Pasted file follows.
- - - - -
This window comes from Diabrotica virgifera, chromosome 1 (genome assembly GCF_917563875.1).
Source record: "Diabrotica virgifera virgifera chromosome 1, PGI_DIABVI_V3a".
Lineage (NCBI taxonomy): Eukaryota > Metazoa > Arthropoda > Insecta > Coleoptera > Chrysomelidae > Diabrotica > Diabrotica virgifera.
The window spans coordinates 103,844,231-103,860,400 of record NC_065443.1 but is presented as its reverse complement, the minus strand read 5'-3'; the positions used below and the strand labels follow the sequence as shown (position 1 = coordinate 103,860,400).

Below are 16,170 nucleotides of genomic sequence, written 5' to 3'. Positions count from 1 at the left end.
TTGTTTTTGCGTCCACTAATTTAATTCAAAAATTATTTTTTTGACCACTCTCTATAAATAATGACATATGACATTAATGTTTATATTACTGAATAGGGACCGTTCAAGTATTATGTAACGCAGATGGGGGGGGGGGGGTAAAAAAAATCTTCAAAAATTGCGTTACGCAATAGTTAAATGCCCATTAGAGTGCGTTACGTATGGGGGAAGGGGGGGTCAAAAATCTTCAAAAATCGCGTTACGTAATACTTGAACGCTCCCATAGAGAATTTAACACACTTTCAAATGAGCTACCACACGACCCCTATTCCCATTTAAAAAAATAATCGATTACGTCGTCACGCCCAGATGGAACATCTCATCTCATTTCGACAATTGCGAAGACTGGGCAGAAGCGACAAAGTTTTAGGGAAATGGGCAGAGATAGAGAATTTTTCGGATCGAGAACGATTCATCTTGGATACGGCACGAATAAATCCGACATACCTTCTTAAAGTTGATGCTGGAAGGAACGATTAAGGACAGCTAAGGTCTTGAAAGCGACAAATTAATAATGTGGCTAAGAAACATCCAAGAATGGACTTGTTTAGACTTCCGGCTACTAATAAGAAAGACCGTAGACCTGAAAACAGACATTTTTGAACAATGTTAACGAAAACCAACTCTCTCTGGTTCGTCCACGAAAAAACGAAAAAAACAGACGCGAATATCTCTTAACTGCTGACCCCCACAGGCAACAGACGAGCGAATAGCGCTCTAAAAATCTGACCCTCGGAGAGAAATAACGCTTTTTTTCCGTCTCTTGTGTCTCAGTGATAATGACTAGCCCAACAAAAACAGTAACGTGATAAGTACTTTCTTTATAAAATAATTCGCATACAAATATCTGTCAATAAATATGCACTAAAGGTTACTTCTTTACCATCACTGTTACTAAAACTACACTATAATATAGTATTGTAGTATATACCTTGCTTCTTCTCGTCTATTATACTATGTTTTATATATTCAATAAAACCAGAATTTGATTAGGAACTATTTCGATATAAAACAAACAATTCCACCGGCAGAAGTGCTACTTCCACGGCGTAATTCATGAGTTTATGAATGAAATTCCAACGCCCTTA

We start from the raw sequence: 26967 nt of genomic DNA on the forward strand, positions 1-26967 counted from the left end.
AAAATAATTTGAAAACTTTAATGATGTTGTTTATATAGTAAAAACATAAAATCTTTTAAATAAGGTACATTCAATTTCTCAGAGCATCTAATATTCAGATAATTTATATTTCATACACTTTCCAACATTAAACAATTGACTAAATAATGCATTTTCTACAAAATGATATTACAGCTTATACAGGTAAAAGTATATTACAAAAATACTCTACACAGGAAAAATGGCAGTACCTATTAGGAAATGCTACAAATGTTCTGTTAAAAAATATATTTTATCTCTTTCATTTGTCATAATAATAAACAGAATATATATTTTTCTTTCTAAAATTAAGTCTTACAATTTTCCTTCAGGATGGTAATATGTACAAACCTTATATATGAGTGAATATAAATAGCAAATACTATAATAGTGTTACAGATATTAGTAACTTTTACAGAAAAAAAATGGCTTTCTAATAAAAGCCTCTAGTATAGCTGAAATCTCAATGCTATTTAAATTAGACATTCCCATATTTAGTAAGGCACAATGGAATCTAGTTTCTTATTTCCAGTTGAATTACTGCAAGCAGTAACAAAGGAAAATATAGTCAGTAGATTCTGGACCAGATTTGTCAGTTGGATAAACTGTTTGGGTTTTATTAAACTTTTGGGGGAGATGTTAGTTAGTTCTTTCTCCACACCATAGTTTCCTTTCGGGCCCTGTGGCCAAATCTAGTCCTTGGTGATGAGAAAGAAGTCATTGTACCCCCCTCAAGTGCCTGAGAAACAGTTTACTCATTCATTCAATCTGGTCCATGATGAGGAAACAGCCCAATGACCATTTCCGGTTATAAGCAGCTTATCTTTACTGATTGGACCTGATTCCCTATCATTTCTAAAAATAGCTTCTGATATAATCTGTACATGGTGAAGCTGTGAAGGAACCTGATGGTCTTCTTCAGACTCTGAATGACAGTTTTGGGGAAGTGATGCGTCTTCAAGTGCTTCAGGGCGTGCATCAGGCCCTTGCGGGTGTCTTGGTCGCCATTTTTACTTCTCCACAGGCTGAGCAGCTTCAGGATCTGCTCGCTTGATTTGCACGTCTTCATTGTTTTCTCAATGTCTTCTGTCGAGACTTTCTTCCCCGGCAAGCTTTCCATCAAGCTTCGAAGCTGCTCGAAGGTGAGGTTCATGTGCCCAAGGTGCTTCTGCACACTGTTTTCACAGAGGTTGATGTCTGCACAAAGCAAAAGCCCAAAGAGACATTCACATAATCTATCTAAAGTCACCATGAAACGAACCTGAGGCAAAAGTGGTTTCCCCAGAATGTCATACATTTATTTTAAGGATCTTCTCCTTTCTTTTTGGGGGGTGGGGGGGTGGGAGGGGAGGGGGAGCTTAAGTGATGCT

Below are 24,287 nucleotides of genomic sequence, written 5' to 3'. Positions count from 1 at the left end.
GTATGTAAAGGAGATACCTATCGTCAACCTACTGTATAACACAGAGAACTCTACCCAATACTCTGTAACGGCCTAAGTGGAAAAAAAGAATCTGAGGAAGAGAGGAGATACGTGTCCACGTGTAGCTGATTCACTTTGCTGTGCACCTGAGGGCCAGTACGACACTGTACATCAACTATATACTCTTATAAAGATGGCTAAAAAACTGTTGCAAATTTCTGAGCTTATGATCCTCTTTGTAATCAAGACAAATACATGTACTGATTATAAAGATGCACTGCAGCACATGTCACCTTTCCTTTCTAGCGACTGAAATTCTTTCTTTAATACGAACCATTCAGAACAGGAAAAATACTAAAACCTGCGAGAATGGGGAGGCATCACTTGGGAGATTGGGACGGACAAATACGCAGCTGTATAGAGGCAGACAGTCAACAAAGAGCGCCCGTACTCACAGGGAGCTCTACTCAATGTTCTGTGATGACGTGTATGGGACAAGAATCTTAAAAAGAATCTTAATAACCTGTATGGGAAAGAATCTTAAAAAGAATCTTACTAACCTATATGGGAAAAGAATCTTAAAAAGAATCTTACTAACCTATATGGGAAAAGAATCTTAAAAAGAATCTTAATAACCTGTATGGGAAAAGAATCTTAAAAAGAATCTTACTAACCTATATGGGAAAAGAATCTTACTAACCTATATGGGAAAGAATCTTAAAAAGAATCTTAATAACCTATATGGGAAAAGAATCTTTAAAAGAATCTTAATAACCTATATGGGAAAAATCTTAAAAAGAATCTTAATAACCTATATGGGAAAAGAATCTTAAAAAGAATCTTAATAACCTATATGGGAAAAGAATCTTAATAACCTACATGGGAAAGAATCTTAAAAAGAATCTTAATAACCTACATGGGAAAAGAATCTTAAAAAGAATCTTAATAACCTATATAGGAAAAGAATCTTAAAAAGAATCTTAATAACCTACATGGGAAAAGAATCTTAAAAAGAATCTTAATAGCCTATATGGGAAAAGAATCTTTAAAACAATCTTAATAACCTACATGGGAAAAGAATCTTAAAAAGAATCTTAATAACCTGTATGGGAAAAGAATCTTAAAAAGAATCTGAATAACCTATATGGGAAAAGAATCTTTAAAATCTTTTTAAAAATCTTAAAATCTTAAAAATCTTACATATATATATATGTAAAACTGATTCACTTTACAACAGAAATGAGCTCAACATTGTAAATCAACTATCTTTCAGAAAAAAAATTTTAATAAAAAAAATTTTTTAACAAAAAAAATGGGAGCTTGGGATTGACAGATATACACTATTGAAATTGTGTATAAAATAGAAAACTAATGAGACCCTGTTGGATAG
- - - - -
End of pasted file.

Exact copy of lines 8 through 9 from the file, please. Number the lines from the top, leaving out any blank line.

AAAATAATTTGAAAACTTTAATGATGTTGTTTATATAGTAAAAACATAAAATCTTTTAAATAAGGTACATTCAATTTCTCAGAGCATCTAATATTCAGATAATTTATATTTCATACACTTTCCAACATTAAACAATTGACTAAATAATGCATTTTCTACAAAATGATATTACAGCTTATACAGGTAAAAGTATATTACAAAAATACTCTACACAGGAAAAATGGCAGTACCTATTAGGAAATGCTACAAATGTTCTGTTAAAAAATATATTTTATCTCTTTCATTTGTCATAATAATAAACAGAATATATATTTTTCTTTCTAAAATTAAGTCTTACAATTTTCCTTCAGGATGGTAATATGTACAAACCTTATATATGAGTGAATATAAATAGCAAATACTATAATAGTGTTACAGATATTAGTAACTTTTACAGAAAAAAAATGGCTTTCTAATAAAAGCCTCTAGTATAGCTGAAATCTCAATGCTATTTAAATTAGACATTCCCATATTTAGTAAGGCACAATGGAATCTAGTTTCTTATTTCCAGTTGAATTACTGCAAGCAGTAACAAAGGAAAATATAGTCAGTAGATTCTGGACCAGATTTGTCAGTTGGATAAACTGTTTGGGTTTTATTAAACTTTTGGGGGAGATGTTAGTTAGTTCTTTCTCCACACCATAGTTTCCTTTCGGGCCCTGTGGCCAAATCTAGTCCTTGGTGATGAGAAAGAAGTCATTGTACCCCCCTCAAGTGCCTGAGAAACAGTTTACTCATTCATTCAATCTGGTCCATGATGAGGAAACAGCCCAATGACCATTTCCGGTTATAAGCAGCTTATCTTTACTGATTGGACCTGATTCCCTATCATTTCTAAAAATAGCTTCTGATATAATCTGTACATGGTGAAGCTGTGAAGGAACCTGATGGTCTTCTTCAGACTCTGAATGACAGTTTTGGGGAAGTGATGCGTCTTCAAGTGCTTCAGGGCGTGCATCAGGCCCTTGCGGGTGTCTTGGTCGCCATTTTTACTTCTCCACAGGCTGAGCAGCTTCAGGATCTGCTCGCTTGATTTGCACGTCTTCATTGTTTTCTCAATGTCTTCTGTCGAGACTTTCTTCCCCGGCAAGCTTTCCATCAAGCTTCGAAGCTGCTCGAAGGTGAGGTTCATGTGCCCAAGGTGCTTCTGCACACTGTTTTCACAGAGGTTGATGTCTGCACAAAGCAAAAGCCCAAAGAGACATTCACATAATCTATCTAAAGTCACCATGAAACGAACCTGAGGCAAAAGTGGTTTCCCCAGAATGTCATACATTTATTTTAAGGATCTTCTCCTTTCTTTTTGGGGGGTGGGGGGGTGGGAGGGGAGGGGGAGCTTAAGTGATGCT

Below are 24,287 nucleotides of genomic sequence, written 5' to 3'. Positions count from 1 at the left end.